Car manufacturers are facing various and sometimes contradicting constraints such as energy efficiency, high performance, driving comfort, reliability, and safety. In a global context, they must also adapt driveline designs to different markets. Therefore, Renault must handle a variety of powertrain designs. Moreover, due to increasingly intelligent systems, mechanical and controls system design cycles are more and more linked. A common system mock-up is needed.
Renault has implemented model-based systems engineering (MBSE) to manage these challenges as well as to reduce development cycle and costs. With MBSE, design and integration problems are solved earlier, the number of prototypes and test benches are reduced, and cross-team collaboration is improved. The MBSE approach allows Renault to evaluate, throughout the development phases, the key attributes of the complete vehicle including the engine, transmission, actuators, and chassis.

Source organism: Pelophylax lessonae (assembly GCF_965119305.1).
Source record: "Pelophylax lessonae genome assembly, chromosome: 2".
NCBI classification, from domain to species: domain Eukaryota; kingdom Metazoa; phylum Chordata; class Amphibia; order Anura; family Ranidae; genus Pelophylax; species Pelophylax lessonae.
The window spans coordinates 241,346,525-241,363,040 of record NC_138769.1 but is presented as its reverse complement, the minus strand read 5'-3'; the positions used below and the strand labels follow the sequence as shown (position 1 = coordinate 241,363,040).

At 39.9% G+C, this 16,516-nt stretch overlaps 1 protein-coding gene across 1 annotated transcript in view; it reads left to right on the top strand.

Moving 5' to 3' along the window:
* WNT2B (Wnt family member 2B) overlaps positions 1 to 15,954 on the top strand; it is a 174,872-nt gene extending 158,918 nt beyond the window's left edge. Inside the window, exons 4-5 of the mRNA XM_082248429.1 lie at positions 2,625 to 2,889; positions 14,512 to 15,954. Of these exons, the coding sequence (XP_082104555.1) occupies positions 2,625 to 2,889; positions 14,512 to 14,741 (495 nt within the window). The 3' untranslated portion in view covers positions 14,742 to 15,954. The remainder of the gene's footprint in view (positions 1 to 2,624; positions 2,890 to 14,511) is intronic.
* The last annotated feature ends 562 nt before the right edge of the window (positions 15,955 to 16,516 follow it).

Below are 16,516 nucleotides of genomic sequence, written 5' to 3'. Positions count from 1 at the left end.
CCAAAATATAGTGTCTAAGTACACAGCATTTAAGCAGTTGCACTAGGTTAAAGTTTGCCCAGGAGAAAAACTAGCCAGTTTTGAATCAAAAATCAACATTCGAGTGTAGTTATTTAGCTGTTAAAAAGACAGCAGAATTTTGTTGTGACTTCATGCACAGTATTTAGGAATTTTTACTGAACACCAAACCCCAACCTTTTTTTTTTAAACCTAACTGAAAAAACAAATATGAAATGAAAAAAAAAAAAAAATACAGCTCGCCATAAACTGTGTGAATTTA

Renault recently extended its MBSE approach to include a new dual-clutch transmission (DCT) and controls strategies validation and optimization.
The DCT, developed by Getrag, is being integrated into C-segment vehicles such as the Renault Mégane or Scenic, and will be widely applied to other vehicle ranges.